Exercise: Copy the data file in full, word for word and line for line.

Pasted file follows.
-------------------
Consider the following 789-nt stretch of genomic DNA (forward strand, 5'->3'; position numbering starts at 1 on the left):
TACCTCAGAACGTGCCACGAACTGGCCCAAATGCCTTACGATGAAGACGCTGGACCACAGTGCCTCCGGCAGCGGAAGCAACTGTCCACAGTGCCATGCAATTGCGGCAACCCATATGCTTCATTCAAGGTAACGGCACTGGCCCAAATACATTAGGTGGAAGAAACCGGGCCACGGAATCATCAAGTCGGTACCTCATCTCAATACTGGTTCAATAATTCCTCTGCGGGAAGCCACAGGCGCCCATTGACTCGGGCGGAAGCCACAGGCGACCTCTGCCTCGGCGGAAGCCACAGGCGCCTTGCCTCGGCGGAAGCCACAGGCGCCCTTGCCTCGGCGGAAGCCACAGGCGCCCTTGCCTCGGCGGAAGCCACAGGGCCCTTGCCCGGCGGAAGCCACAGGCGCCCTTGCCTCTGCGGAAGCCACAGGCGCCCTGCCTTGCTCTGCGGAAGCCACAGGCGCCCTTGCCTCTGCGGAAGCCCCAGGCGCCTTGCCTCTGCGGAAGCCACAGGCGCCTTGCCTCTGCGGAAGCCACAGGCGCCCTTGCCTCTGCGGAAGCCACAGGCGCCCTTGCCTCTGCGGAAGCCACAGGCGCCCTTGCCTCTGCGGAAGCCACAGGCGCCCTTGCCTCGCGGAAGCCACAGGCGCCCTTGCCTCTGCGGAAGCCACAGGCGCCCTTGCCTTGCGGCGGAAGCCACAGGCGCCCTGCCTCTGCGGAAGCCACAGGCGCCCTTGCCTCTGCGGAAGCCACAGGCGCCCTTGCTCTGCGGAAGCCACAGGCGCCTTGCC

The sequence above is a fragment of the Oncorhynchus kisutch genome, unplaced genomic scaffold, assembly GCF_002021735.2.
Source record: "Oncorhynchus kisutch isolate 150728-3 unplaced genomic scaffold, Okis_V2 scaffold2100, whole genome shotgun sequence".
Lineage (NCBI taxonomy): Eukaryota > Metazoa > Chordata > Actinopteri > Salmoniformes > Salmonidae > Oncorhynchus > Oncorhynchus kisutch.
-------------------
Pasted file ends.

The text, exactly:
Consider the following 789-nt stretch of genomic DNA (forward strand, 5'->3'; position numbering starts at 1 on the left):
TACCTCAGAACGTGCCACGAACTGGCCCAAATGCCTTACGATGAAGACGCTGGACCACAGTGCCTCCGGCAGCGGAAGCAACTGTCCACAGTGCCATGCAATTGCGGCAACCCATATGCTTCATTCAAGGTAACGGCACTGGCCCAAATACATTAGGTGGAAGAAACCGGGCCACGGAATCATCAAGTCGGTACCTCATCTCAATACTGGTTCAATAATTCCTCTGCGGGAAGCCACAGGCGCCCATTGACTCGGGCGGAAGCCACAGGCGACCTCTGCCTCGGCGGAAGCCACAGGCGCCTTGCCTCGGCGGAAGCCACAGGCGCCCTTGCCTCGGCGGAAGCCACAGGCGCCCTTGCCTCGGCGGAAGCCACAGGGCCCTTGCCCGGCGGAAGCCACAGGCGCCCTTGCCTCTGCGGAAGCCACAGGCGCCCTGCCTTGCTCTGCGGAAGCCACAGGCGCCCTTGCCTCTGCGGAAGCCCCAGGCGCCTTGCCTCTGCGGAAGCCACAGGCGCCTTGCCTCTGCGGAAGCCACAGGCGCCCTTGCCTCTGCGGAAGCCACAGGCGCCCTTGCCTCTGCGGAAGCCACAGGCGCCCTTGCCTCTGCGGAAGCCACAGGCGCCCTTGCCTCGCGGAAGCCACAGGCGCCCTTGCCTCTGCGGAAGCCACAGGCGCCCTTGCCTTGCGGCGGAAGCCACAGGCGCCCTGCCTCTGCGGAAGCCACAGGCGCCCTTGCCTCTGCGGAAGCCACAGGCGCCCTTGCTCTGCGGAAGCCACAGGCGCCTTGCC

The sequence above is a fragment of the Oncorhynchus kisutch genome, unplaced genomic scaffold, assembly GCF_002021735.2.
Source record: "Oncorhynchus kisutch isolate 150728-3 unplaced genomic scaffold, Okis_V2 scaffold2100, whole genome shotgun sequence".
Lineage (NCBI taxonomy): Eukaryota > Metazoa > Chordata > Actinopteri > Salmoniformes > Salmonidae > Oncorhynchus > Oncorhynchus kisutch.